AngryAsian: Sponsorship is not about you

No one owes you anything, amateur racer

The cycling industry is funded by the masses but in terms of innovation and image, it's still largely driven by racing. If you pin on a number each weekend, kudos for helping fuel the sport and maintaining its healthy atmosphere – and if you're doing well, even better. But if those local results are also coming with a Manwich-sized bite of self-entitlement when it comes to endorsement proposals, let me offer a good-intentioned, honest dose of reality: sponsorship is not and has never been about you.

You have every right to be proud of your results. You trained hard for them, bested some worthy competition, and perhaps even had Lady Luck on your side. But you need to maintain some perspective on those results and what they mean in the grand scheme of the sport if you're going to try and parlay your race resume on the sponsorship scene. Your Michigan state age-category gold medal in the individual pursuit deserves a firm pat on the back and maybe even a beer at the bar but what it doesn't earn you on its own is a free bike, three sets of wheels, and a new XXXL helmet.

Put another way: no one owes you anything because you've done well.

Sponsorship isn't a question of what someone owes you or what you deserve. At least in concept, it's a symbiotic relationship: the sponsoring company helps a  rider with free or discounted gear – or, cue the singing angels, maybe even some money – but in return, the sponsored rider is supposed to generate additional business. And doing so doesn't mean just slapping a logo on a jersey because, honestly, there are lots of people out there who actually pay to do that.

Much as some of you might prefer to believe otherwise, your race results aren't actually worth much on their own. Again, this rant isn't intended to discount your achievements, and as a middling Colorado SM 35+3 casual 'cross racer, probably everyone except that one guy who came down with bubonic plague has beaten me.

The issue is how useful those results are in terms of marketability. Unless a company can proudly use them in a national or global ad, the harsh reality is that they're not significant enough on their own to matter. When was the last time you saw Shimano boasting about landing the California state criterium championship? Right, that would be never.

That doesn't mean, however, that you have no hope of landing a lucrative deal with Wobble Wedge or a five percent discount at your local appliance repair shop. All it means is that you need to look at the bigger picture at what you have to offer. There are lots of ways to successfully push a product in return for getting a deal on it that aren't related to winning.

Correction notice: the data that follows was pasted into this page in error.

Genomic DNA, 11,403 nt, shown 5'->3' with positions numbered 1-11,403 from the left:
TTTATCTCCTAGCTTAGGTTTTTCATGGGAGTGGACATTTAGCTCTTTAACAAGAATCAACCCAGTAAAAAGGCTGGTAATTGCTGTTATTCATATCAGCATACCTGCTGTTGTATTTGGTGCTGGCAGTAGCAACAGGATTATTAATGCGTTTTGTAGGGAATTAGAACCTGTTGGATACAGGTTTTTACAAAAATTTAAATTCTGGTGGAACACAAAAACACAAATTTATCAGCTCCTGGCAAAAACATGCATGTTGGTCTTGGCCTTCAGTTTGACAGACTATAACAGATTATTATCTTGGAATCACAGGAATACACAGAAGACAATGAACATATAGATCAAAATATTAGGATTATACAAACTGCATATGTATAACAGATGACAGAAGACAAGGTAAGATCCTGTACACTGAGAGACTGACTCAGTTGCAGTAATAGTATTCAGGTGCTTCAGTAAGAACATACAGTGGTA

Be an ambassador and an evangelist. Whenever someone asks – and sometimes even if they don't – show some appreciation by talking up your sponsor's product. Hell, lie if you have to. The point is that while no one is entitled to sponsorship with some good results, any sponsors you do have are entitled to good word of mouth. It doesn't take much.

Be a loyal partner. Sponsorship can be a notoriously fickle game but no company likes a rider who jumps from supplier to supplier every year in search of the best deal. Unless something really goes awry, it's usually best to maintain relationships long-term assuming you have the option.

Provide useful feedback. As a racer, you're theoretically subjecting your gear to more abuse than the average Joe and probably are noticing some things that might not pop up every day. While you're sending your sponsor that next periodic race report, toss in some product feedback, too. If your experience helps improve your sponsor's product next year, your sponsorship has already paid for itself.

Consider offering to organize some clinics or demos to spread the words on your sponsors' gear. Arrange to bring their demo truck to your area – and then work there for the day. Take the time to educate some local riders on why you believe your stuff is the greatest. There are more than a few local 'cross racers who can recount stories of Tim Johnson offering test rides of his personal Cannondale SuperX Hi-Mod Disc – because he convincingly believes it's the best and wants you to think so, too.

Most of all, be a nice person. Never forget that slapping that logo on your body carries with it the responsibility to represent it with dignity. While it's true that not many people remember who finishes second, you can guarantee that they'll remember the guy who threw his bike and screamed like a spoiled brat.

Again, I'm in no way trying to discount your successes on the racecourse and there absolutely are up-and-coming racers who genuinely do need some help in getting to the next level. One way or the other, though, that support has to be earned.

Sponsorship can be a wonderful and productive thing for both parties, but only if it's viewed as the reciprocal relationship it's meant to be. Train hard, ride fast, and by all means, win – just don't be a self-important jerk about it in the process.

James Huang has been writing about bicycle tech since 2005 and has more than 14 years of experience as a shop mechanic. In that time he's seen plenty of fantastic gear and technology but also a lot of things that have just flat-out pissed him off. Follow the AngryAsian on Twitter at @angryasian, and check BikeRadar for more of his columns, which run every other Tuesday.

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